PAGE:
On November 13, 2002, the petrol tanker Prestige sank off the coast of Galicia in northern Spain, causing a highly toxic oil spill that polluted parts of France and Spain's Atlantic coast in what is considered to be one of the worst environmental disasters  in history.
Eleven years later, after ten years of investigation and a nine-month trial, the Galician High Court of Justice has acquitted three of the defendants – the ship's captain, Apostolos Mangouras; the ship's chief engineer, Nikolaos Argyropoulos; and the head of Spain's merchant navy at the time, José Luis López Sors – of all crimes against the environment. A fourth defendant, the vessel's second officer, remains on the run.
The catastrophe occurred when, due to unknown causes, one of the ship's oil tanks was punctured near the “Coast of Death .” The ship's captain asked Spanish authorities for permission to dock, but was prohibited from bringing the tanker closer to shore for fear that the leak would pollute the port. He received the same response from Portuguese and French authorities. The Prestige was forced to return to the high seas with a cracked hull and in terrible weather conditions, which would later lead to its sinking and the massive oil spill that followed.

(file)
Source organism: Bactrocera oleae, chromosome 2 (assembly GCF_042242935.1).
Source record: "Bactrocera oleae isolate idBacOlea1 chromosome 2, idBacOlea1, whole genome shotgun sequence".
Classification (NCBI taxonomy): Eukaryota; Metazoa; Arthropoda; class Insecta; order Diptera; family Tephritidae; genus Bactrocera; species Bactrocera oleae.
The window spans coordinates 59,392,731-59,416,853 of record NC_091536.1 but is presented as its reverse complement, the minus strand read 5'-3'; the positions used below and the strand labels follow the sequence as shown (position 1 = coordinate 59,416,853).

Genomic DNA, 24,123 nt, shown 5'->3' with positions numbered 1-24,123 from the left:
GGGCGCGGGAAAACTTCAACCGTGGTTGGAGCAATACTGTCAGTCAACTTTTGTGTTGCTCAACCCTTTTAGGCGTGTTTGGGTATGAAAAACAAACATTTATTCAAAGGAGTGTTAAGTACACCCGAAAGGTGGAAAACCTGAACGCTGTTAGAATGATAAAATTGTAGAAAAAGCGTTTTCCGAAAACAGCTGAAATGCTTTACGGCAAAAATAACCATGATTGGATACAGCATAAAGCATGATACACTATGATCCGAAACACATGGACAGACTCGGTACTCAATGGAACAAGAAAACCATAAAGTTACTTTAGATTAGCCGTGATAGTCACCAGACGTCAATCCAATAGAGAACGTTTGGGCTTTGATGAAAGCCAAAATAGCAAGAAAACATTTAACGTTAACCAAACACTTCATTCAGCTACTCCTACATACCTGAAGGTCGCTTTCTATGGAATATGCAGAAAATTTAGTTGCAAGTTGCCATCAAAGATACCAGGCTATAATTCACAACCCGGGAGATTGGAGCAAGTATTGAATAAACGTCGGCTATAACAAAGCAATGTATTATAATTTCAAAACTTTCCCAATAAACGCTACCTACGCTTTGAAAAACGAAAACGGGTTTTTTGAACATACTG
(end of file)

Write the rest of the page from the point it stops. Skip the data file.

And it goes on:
According to the Spanish blog El ojo Sostenible  (The Sustainable Eye):
- La catástrofe del Prestige fue la mayor catástrofe de este tipo ocurrida en Europa y la segunda del mundo después de Exxon Valdez en Alaska.
- 2.000 km de costa se vieron afectadas y entre 250.000 y 300.000 aves murieron.
- El coste supuso más de 10.000 millones de euros.
- The Prestige catastrophe was the largest of its kind in Europe and the second worldwide, following the Exxon Valdez in Alaska.